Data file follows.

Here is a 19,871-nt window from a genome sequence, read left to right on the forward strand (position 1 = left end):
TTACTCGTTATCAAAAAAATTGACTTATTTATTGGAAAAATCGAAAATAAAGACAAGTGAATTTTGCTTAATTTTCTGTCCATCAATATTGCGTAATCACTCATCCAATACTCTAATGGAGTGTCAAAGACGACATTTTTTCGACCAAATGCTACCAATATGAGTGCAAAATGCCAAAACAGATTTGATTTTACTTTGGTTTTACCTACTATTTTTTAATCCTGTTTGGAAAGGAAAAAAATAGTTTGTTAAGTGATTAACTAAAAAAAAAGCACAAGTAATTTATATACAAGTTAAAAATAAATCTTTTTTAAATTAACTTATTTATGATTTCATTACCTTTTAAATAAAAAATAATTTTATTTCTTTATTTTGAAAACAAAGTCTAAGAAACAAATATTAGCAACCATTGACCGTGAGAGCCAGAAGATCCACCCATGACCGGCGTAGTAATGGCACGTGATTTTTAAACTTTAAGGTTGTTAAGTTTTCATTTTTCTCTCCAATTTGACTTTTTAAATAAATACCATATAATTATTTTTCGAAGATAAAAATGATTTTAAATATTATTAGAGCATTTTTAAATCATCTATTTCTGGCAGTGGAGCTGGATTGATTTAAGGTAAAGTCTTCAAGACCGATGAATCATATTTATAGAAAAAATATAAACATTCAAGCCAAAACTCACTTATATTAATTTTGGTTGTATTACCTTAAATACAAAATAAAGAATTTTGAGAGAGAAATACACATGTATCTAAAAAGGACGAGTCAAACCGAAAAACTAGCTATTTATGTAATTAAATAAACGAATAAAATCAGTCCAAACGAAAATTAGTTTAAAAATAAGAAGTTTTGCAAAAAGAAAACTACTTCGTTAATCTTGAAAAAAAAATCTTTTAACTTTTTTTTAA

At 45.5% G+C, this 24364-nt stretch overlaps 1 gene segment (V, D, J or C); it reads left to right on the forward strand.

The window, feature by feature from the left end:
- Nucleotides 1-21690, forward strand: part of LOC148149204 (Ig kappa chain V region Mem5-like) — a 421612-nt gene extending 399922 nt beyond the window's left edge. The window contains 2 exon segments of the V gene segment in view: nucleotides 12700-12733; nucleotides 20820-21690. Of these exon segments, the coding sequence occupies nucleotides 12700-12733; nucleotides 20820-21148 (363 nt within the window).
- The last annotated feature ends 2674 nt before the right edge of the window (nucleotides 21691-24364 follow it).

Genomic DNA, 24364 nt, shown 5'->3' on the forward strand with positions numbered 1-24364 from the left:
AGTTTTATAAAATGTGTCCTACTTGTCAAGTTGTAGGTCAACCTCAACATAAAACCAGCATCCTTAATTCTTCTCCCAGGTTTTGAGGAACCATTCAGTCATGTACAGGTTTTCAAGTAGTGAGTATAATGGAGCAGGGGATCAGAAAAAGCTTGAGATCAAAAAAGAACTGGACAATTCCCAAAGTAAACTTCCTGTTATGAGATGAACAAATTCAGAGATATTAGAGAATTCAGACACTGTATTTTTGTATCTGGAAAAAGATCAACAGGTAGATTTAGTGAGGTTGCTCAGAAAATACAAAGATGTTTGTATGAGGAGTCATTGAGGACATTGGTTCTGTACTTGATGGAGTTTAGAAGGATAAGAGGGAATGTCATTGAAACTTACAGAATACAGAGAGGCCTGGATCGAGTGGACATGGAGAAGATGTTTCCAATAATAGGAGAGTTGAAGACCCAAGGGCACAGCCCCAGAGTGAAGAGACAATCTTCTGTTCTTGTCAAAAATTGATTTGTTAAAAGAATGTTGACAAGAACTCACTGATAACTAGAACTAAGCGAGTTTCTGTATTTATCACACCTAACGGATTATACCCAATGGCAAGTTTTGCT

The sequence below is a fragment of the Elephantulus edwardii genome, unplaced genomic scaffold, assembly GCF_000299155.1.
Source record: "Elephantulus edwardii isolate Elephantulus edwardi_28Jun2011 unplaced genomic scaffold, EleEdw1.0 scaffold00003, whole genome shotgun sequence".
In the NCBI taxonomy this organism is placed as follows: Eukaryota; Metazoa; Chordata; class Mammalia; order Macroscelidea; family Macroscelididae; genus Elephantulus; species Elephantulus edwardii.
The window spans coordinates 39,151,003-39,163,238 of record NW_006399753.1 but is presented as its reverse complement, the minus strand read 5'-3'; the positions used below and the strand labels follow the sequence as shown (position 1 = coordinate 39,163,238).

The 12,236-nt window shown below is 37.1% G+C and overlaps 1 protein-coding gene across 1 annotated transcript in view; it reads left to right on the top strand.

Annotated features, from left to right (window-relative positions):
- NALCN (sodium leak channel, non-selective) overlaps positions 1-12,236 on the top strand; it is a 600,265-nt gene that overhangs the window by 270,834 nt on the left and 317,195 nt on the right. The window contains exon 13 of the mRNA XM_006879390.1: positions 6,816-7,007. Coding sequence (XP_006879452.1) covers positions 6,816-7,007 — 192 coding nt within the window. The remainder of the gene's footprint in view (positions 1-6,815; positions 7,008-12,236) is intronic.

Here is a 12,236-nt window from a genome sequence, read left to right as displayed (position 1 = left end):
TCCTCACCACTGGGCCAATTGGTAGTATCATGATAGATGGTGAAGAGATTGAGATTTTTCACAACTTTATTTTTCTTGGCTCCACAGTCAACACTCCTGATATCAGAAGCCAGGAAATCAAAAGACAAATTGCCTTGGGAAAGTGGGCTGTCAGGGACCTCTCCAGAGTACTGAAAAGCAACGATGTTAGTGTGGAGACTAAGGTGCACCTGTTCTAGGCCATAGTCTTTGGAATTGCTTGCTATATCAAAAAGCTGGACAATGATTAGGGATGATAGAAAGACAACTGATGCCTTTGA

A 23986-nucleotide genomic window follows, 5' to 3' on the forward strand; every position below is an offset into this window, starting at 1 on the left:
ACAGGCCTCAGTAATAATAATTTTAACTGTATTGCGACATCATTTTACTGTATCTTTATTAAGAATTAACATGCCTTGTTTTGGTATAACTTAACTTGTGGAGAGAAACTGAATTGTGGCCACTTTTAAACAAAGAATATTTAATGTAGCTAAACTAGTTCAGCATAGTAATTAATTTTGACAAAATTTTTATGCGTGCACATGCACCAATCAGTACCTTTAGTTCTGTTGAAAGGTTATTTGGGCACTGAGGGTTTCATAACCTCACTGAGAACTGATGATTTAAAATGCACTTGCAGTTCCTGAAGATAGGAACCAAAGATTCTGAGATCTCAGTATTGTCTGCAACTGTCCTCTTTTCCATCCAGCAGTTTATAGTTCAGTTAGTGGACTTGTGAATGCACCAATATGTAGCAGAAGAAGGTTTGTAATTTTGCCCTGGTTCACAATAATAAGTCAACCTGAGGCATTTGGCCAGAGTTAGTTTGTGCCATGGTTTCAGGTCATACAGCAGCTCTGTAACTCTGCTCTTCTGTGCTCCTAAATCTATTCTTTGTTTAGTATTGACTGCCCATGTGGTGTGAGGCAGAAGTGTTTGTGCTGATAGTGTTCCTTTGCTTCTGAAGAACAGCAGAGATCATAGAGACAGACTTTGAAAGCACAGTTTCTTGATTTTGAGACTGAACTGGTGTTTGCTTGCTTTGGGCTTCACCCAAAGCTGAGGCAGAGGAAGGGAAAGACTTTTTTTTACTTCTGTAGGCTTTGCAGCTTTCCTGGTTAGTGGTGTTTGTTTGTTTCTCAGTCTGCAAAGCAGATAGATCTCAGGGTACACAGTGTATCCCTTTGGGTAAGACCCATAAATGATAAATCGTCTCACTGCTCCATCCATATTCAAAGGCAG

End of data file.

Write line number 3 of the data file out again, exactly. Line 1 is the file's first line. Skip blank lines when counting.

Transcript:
At 45.5% G+C, this 24364-nt stretch overlaps 1 gene segment (V, D, J or C); it reads left to right on the forward strand.